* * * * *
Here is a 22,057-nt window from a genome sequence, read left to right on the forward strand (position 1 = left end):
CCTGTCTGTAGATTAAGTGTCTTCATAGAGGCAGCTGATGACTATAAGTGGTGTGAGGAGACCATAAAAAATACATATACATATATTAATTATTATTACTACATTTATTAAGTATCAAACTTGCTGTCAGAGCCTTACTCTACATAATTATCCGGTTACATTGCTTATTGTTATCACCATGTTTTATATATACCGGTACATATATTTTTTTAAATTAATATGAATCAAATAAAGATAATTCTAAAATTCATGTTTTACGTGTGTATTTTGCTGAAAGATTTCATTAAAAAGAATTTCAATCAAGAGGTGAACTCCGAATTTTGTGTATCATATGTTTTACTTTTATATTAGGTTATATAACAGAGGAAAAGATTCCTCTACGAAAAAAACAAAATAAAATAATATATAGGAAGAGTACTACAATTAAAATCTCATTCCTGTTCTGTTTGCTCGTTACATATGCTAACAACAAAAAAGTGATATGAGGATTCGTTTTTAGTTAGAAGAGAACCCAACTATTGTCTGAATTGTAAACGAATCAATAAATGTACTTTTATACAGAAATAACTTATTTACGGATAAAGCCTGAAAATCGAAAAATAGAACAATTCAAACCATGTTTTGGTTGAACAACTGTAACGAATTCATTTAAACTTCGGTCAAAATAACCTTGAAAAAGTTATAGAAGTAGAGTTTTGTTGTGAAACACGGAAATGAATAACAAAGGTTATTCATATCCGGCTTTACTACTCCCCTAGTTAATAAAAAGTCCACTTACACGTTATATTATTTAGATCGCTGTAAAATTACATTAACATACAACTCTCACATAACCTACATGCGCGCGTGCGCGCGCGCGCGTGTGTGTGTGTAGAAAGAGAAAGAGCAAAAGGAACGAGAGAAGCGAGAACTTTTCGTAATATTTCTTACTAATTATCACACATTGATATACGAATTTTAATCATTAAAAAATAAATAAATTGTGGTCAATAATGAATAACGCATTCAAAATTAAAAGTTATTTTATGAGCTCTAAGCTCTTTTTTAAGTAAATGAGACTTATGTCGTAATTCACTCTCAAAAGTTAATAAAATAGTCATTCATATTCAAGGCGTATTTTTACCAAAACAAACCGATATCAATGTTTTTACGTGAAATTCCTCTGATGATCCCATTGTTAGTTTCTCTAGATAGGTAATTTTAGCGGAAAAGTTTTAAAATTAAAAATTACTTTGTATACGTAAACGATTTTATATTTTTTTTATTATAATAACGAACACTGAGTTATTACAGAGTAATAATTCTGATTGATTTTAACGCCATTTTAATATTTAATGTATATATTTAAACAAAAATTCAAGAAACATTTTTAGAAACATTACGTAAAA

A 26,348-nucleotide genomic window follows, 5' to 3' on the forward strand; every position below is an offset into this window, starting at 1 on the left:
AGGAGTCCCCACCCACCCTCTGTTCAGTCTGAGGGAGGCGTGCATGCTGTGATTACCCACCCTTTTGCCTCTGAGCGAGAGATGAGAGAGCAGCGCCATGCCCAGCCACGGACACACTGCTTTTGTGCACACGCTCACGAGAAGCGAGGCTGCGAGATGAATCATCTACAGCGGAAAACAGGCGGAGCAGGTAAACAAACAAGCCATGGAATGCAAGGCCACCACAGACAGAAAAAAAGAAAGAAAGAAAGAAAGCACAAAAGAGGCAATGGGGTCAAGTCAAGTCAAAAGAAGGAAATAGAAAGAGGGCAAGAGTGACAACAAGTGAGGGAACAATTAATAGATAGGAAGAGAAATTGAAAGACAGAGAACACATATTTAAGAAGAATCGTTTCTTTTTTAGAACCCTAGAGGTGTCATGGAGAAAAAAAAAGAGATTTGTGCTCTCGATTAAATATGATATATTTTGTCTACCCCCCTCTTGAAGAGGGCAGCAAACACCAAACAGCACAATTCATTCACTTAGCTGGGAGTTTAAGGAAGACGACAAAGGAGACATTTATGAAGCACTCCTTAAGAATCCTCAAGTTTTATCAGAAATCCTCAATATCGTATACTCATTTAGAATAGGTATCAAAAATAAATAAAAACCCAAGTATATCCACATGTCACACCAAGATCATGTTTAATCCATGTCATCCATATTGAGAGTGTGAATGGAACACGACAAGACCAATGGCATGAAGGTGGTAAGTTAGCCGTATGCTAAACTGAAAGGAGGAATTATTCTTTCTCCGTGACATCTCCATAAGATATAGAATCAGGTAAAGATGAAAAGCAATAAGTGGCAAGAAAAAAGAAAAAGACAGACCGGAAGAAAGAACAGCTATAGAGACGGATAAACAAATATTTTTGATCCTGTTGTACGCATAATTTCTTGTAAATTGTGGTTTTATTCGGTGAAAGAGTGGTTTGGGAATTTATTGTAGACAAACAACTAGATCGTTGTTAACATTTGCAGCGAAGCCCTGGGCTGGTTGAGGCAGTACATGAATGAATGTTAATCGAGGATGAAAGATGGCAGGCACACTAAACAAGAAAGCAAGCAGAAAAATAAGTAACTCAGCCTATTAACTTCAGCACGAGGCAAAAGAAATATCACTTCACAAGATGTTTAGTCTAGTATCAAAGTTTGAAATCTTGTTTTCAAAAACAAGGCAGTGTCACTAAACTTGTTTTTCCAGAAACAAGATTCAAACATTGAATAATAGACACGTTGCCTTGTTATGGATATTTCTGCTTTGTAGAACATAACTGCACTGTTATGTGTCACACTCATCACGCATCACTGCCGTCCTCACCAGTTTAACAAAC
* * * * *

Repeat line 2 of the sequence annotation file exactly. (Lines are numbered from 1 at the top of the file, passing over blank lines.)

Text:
CCTGTCTGTAGATTAAGTGTCTTCATAGAGGCAGCTGATGACTATAAGTGGTGTGAGGAGACCATAAAAAATACATATACATATATTAATTATTATTACTACATTTATTAAGTATCAAACTTGCTGTCAGAGCCTTACTCTACATAATTATCCGGTTACATTGCTTATTGTTATCACCATGTTTTATATATACCGGTACATATATTTTTTTAAATTAATATGAATCAAATAAAGATAATTCTAAAATTCATGTTTTACGTGTGTATTTTGCTGAAAGATTTCATTAAAAAGAATTTCAATCAAGAGGTGAACTCCGAATTTTGTGTATCATATGTTTTACTTTTATATTAGGTTATATAACAGAGGAAAAGATTCCTCTACGAAAAAAACAAAATAAAATAATATATAGGAAGAGTACTACAATTAAAATCTCATTCCTGTTCTGTTTGCTCGTTACATATGCTAACAACAAAAAAGTGATATGAGGATTCGTTTTTAGTTAGAAGAGAACCCAACTATTGTCTGAATTGTAAACGAATCAATAAATGTACTTTTATACAGAAATAACTTATTTACGGATAAAGCCTGAAAATCGAAAAATAGAACAATTCAAACCATGTTTTGGTTGAACAACTGTAACGAATTCATTTAAACTTCGGTCAAAATAACCTTGAAAAAGTTATAGAAGTAGAGTTTTGTTGTGAAACACGGAAATGAATAACAAAGGTTATTCATATCCGGCTTTACTACTCCCCTAGTTAATAAAAAGTCCACTTACACGTTATATTATTTAGATCGCTGTAAAATTACATTAACATACAACTCTCACATAACCTACATGCGCGCGTGCGCGCGCGCGCGTGTGTGTGTGTAGAAAGAGAAAGAGCAAAAGGAACGAGAGAAGCGAGAACTTTTCGTAATATTTCTTACTAATTATCACACATTGATATACGAATTTTAATCATTAAAAAATAAATAAATTGTGGTCAATAATGAATAACGCATTCAAAATTAAAAGTTATTTTATGAGCTCTAAGCTCTTTTTTAAGTAAATGAGACTTATGTCGTAATTCACTCTCAAAAGTTAATAAAATAGTCATTCATATTCAAGGCGTATTTTTACCAAAACAAACCGATATCAATGTTTTTACGTGAAATTCCTCTGATGATCCCATTGTTAGTTTCTCTAGATAGGTAATTTTAGCGGAAAAGTTTTAAAATTAAAAATTACTTTGTATACGTAAACGATTTTATATTTTTTTTATTATAATAACGAACACTGAGTTATTACAGAGTAATAATTCTGATTGATTTTAACGCCATTTTAATATTTAATGTATATATTTAAACAAAAATTCAAGAAACATTTTTAGAAACATTACGTAAAA